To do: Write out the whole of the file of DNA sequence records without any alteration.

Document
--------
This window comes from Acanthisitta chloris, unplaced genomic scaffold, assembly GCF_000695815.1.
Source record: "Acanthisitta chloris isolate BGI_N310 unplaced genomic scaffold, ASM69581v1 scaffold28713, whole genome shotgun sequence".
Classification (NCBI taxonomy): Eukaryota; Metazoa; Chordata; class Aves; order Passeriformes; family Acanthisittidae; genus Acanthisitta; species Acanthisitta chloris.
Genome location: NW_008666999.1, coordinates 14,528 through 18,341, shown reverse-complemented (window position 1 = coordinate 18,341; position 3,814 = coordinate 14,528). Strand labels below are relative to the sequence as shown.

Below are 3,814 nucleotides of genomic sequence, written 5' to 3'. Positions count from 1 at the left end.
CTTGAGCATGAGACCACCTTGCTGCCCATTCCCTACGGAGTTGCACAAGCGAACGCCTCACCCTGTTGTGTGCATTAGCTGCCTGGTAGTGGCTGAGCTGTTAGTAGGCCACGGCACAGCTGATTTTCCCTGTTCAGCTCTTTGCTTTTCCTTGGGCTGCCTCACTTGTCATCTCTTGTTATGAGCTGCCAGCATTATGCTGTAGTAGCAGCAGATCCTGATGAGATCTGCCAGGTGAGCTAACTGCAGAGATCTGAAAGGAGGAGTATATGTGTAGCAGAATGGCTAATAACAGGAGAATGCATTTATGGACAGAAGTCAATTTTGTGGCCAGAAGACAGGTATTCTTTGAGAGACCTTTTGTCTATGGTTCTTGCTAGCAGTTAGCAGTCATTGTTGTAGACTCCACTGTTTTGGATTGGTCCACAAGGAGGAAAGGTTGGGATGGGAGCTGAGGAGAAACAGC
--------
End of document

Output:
This window comes from Acanthisitta chloris, unplaced genomic scaffold, assembly GCF_000695815.1.
Source record: "Acanthisitta chloris isolate BGI_N310 unplaced genomic scaffold, ASM69581v1 scaffold28713, whole genome shotgun sequence".
Classification (NCBI taxonomy): Eukaryota; Metazoa; Chordata; class Aves; order Passeriformes; family Acanthisittidae; genus Acanthisitta; species Acanthisitta chloris.
Genome location: NW_008666999.1, coordinates 14,528 through 18,341, shown reverse-complemented (window position 1 = coordinate 18,341; position 3,814 = coordinate 14,528). Strand labels below are relative to the sequence as shown.

Below are 3,814 nucleotides of genomic sequence, written 5' to 3'. Positions count from 1 at the left end.
CTTGAGCATGAGACCACCTTGCTGCCCATTCCCTACGGAGTTGCACAAGCGAACGCCTCACCCTGTTGTGTGCATTAGCTGCCTGGTAGTGGCTGAGCTGTTAGTAGGCCACGGCACAGCTGATTTTCCCTGTTCAGCTCTTTGCTTTTCCTTGGGCTGCCTCACTTGTCATCTCTTGTTATGAGCTGCCAGCATTATGCTGTAGTAGCAGCAGATCCTGATGAGATCTGCCAGGTGAGCTAACTGCAGAGATCTGAAAGGAGGAGTATATGTGTAGCAGAATGGCTAATAACAGGAGAATGCATTTATGGACAGAAGTCAATTTTGTGGCCAGAAGACAGGTATTCTTTGAGAGACCTTTTGTCTATGGTTCTTGCTAGCAGTTAGCAGTCATTGTTGTAGACTCCACTGTTTTGGATTGGTCCACAAGGAGGAAAGGTTGGGATGGGAGCTGAGGAGAAACAGC